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New Mexico Bureau of Geology receives largest mapping grant in Nation

Field Geologists Daniel Koning (left) and Dr. Snir Attia (right) mapping at Little San Pascual Mountain south of Socorro, New Mexico.
(click for a larger version)
Courtesy of Jacob Thacker
A section of the Geologic Map of the Cuchillo 7.5-Minute Quadrangle, Sierra County, New Mexico, produced with funding from the U.S. Geological Survey’s STATEMAP program.
(click for a larger version)

Socorro, NM
— May 16, 2022

The New Mexico Bureau of Geology’s Geologic Mapping Program was awarded $668,850 through the United States Geological Survey’s STATEMAP program to continue detailed geologic mapping in New Mexico, the largest award ever received and the most funds awarded to any program in the country this year. The award also vaulted the Bureau to the top of the list for the total amount of funds awarded to an individual agency during the 30-year history of the program, a total of over $6,681,600.

“I’m very proud of the Geologic Mapping Program staff. Their professionalism and expertise are at the heart of the program’s success,” said Bureau of Geology Interim Director Dr. J. Michael Timmons. “We have always had a strong field mapping team, and STATEMAP has given us more resources to accelerate our efforts. We are playing to our strengths.”

The primary focus of mapping at the Bureau shifted with the start of the STATEMAP program in 1993, away from mineral exploration and energy resources and towards water resource management and hazard mitigation. Although critical minerals required for technological and industrial development remain an important topic of research at the Bureau, geologic mapping under the STATEMAP program focuses on population centers reliant on limited water resources and undergoing land development as populations expand. Said Timmons, “In the modern era, the need for understanding the state’s natural resources has taken on more urgency as we face substantial pressures to understand, protect, and judiciously utilize very limited supplies.”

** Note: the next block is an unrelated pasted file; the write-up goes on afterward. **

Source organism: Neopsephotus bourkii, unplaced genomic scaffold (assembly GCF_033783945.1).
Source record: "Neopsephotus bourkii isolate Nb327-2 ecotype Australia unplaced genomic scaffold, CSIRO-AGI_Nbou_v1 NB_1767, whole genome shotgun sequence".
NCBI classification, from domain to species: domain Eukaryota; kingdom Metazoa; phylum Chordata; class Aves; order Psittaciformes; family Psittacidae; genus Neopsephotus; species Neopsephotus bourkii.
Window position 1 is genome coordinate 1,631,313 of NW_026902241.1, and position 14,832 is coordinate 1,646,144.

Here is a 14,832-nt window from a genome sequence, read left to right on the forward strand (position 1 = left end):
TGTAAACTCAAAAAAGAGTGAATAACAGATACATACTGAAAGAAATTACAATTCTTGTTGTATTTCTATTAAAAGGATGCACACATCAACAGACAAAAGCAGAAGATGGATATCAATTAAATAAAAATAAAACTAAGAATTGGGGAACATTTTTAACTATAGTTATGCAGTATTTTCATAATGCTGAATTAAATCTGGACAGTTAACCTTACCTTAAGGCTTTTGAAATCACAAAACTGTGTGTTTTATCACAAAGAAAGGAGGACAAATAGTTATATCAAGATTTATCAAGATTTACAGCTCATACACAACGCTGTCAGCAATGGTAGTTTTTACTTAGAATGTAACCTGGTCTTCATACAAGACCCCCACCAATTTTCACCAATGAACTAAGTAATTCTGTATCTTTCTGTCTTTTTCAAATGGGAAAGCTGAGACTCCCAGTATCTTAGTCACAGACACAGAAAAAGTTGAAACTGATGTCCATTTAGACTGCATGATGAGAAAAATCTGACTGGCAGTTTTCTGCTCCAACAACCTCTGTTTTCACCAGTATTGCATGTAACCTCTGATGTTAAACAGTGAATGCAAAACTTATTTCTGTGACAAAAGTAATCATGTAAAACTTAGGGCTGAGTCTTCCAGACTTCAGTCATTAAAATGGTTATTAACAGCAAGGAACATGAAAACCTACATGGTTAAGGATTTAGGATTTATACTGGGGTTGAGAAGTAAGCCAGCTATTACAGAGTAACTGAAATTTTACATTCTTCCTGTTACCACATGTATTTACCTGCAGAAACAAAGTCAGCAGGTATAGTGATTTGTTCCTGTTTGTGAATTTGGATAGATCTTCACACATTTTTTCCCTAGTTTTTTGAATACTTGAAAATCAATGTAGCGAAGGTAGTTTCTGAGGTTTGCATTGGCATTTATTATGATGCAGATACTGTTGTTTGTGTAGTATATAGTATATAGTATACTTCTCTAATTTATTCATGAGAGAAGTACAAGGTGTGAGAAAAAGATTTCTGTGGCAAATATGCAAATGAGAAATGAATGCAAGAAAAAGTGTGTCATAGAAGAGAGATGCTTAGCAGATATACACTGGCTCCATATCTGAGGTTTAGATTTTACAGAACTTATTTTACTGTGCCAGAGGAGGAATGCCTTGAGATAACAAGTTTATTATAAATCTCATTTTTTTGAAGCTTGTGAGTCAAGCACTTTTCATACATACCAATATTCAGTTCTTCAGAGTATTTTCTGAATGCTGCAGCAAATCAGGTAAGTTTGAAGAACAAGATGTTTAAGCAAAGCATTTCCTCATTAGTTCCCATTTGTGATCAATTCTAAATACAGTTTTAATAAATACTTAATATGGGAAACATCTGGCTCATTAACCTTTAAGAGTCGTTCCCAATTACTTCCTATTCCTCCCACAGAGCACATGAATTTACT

A committee comprised of representatives from federal, state, and private agencies met in 2021 to determine the focus areas for mapping during the next year. Projects in 2022 will focus on three key regions: the Rio Grande watershed, the lower Pecos River watershed, and along the Interstate-40 corridor near Gallup, New Mexico. Geologic mapping generates the fundamental data necessary to support policy decisions and targeted research projects, often conducted by other state and tribal agencies as well as the private sector.

The key to the modern STATEMAP program is the digital nature of today’s map products. No longer simply paper, geologic maps now consist of extensive databases built in Geographic Information Systems (GIS) that have geologic and spatial data embedded in map features.

For example, one can open a digital map, click on a feature, such as a fault, and see who mapped that fault, what kind of fault it is, if it is visible on the surface or concealed underground, how confident the mapper is that the nature of the fault is classified correctly, and many more layers of information impossible to include in a simple paper document.

“The geodatabase allows us to code every geologic feature exactly as what it represents,” explained Phil Miller, Coordinator of Map Production at the Bureau of Geology. “It preserves the original science that is captured by the mapper at the time they were mapping, in a way that is impossible when a map is simplified cartographically for printing.”

Moving forward, Miller sees the STATEMAP products moving from two-dimensional lines representing three-dimensional geometries into the realm of 3D modeling, “Complex 3D geologic models built from robust geodatabases allow researchers to integrate a variety of data sets, like modern imagery and geophysics, that allow better 3D interpretations,” explained Miller, “Developments in software and developments in modeling techniques will be one of the things that will accelerate and improve interpretations.”

Map products produced by the Bureau, whether they represent geology in two dimensions or three, will remain responsive to the resource management concerns of the public and map users.

“I would like to see more utilization of our map products in derivative studies that model natural systems,” said Timmons. “We hope to increase the production of our map products so more communities will benefit from robust digital map products.”

For more information, contact Dr. J. Michael Timmons at

The STATEMAP program is funded by the United States Geological Survey’s National Cooperative Geologic Mapping Program with matching funds from the State of New Mexico.